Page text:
Exclusives
FacebookTwitterLinkedInGoogle+RSS Feed
Fire EMSEMS TodayEMS Insider

Feds Review Safety Rules Following Fiery California Crash

APBusCrash-18

RED BLUFF, Calif. (AP) — Federal transportation authorities are investigating ways to minimize death and injuries in bus crashes following the fiery wreck that left 10 dead when a FedEx truck slammed into a tour bus carrying high school students in Northern California.

JEMS: Investigation Begins into Deadly California Crash

The truck driver veered across the Interstate 5 median, sideswiped a sedan and collided with the bus, leaving no tire marks to suggest he had applied his brakes. Dozens of injured students escaped through windows before the vehicles exploded into towering flames and billowing smoke in Orland, 100 miles north of Sacramento.

JEMS: 10 Dead in California Charter Bus, Delivery Truck Crash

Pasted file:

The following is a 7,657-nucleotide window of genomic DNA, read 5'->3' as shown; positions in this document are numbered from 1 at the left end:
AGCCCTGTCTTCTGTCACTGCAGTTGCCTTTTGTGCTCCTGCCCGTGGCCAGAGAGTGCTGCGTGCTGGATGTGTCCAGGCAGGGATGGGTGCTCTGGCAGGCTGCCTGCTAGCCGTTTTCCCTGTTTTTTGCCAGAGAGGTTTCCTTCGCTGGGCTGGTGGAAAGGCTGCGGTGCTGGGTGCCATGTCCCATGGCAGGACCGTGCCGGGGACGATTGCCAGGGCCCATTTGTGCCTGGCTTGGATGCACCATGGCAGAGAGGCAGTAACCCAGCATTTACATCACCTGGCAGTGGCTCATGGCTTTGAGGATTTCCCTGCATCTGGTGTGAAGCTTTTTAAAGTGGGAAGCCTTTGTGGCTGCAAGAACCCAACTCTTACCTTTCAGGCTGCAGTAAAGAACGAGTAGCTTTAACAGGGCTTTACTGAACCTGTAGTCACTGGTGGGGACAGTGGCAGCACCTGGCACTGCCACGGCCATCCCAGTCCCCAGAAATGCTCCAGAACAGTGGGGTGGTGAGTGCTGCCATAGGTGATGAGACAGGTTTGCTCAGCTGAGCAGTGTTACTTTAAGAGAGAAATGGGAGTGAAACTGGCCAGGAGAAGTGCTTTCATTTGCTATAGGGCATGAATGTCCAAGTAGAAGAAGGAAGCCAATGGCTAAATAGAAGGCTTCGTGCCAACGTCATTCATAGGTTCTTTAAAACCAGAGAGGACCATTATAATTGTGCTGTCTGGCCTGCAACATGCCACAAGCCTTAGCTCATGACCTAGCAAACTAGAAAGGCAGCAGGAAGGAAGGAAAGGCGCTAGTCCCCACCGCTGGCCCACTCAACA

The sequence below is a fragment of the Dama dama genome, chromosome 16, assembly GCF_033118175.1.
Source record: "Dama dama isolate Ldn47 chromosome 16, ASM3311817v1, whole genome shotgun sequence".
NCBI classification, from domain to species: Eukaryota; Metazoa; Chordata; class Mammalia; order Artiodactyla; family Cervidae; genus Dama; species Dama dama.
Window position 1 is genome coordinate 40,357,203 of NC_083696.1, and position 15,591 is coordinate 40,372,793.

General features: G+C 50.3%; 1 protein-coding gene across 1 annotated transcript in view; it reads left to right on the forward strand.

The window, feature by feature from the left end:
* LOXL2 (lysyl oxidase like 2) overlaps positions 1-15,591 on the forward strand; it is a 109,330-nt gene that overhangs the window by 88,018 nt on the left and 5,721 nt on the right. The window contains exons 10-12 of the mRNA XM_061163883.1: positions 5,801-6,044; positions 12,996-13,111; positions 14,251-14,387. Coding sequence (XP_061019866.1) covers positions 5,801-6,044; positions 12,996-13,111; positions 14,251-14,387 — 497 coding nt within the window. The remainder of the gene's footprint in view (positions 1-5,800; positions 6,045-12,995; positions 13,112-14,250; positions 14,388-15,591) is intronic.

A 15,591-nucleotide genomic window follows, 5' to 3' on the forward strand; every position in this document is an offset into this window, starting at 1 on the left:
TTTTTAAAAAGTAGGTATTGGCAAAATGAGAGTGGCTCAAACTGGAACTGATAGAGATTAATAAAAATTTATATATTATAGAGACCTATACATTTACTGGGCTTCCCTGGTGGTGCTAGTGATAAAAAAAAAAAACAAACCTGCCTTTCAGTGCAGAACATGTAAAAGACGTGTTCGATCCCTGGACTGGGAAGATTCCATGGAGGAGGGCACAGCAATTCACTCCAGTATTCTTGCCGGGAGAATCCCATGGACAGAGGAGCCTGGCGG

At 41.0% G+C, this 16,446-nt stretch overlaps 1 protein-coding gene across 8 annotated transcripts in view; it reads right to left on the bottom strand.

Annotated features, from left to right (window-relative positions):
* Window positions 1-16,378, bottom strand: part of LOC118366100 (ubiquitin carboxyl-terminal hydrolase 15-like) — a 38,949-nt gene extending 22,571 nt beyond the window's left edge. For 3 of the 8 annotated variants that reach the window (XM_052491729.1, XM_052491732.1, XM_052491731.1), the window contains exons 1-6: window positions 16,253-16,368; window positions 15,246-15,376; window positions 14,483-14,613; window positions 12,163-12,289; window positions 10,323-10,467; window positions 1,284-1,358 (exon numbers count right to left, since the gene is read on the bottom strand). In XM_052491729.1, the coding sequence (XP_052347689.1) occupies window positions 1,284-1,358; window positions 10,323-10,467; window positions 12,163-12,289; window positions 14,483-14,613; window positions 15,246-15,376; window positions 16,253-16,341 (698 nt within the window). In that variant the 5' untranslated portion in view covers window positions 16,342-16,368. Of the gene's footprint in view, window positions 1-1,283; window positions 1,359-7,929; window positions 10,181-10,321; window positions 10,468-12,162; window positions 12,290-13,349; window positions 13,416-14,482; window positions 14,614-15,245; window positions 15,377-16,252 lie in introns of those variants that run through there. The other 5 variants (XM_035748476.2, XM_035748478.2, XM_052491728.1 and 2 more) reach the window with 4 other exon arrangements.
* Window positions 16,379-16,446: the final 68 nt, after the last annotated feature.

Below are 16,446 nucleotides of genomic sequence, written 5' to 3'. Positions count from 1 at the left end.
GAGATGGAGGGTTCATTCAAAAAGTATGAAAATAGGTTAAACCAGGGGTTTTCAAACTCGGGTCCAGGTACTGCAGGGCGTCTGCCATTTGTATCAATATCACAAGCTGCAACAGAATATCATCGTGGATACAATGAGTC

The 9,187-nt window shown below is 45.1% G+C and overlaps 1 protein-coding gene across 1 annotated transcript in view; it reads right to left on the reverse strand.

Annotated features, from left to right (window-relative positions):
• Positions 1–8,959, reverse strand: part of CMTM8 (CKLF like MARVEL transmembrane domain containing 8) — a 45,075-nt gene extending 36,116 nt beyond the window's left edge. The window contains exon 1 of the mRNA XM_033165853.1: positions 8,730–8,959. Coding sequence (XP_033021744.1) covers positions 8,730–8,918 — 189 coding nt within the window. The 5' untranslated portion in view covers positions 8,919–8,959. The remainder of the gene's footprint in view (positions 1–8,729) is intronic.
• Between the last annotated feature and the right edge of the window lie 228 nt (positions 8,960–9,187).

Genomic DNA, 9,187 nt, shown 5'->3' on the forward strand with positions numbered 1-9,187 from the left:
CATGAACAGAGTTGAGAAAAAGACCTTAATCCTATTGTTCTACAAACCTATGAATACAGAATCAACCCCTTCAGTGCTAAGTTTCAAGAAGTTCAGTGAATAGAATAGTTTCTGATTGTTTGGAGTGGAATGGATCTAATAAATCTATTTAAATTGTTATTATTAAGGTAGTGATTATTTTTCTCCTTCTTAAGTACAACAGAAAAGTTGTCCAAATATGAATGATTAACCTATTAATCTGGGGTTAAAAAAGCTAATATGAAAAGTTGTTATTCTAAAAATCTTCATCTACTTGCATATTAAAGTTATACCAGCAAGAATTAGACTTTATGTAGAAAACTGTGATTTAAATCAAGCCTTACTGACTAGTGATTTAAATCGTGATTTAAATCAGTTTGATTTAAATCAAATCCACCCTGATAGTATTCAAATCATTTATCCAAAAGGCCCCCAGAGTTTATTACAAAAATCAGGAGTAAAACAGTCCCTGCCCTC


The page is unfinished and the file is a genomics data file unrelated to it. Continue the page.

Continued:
The sedan driver told investigators the truck was in flames before the crash, but the National Transportation Safety Board said Sunday investigators found no physical evidence of a pre-impact fire or other witnesses to confirm that account.

The bus was carrying 44 students from Southern California for a free tour of Humboldt State University. Many were hoping to be the first in their families to attend college. Five students, the three adult chaperones and both drivers died.

"The worst thing for the NTSB is to show up, know that we've issued recommendations from a previous accident where lives have been lost . and find out (that) if those recommendations had been closed and enacted, lives could have been saved," NTSB member Mark Rosekind said.

His agency has long advocated for seatbelt, emergency exits and fire-safety rules to protect bus passengers. But federal agencies are often slow to heed the call. The California case can reinforce the need for regulations or expose the need for new rules, Rosekind said.

The investigation also will consider if bus manufacturers can learn lessons from voluntary measures taken by Silverado Stages, which has a strong safety record and owned the bus that was destroyed Thursday.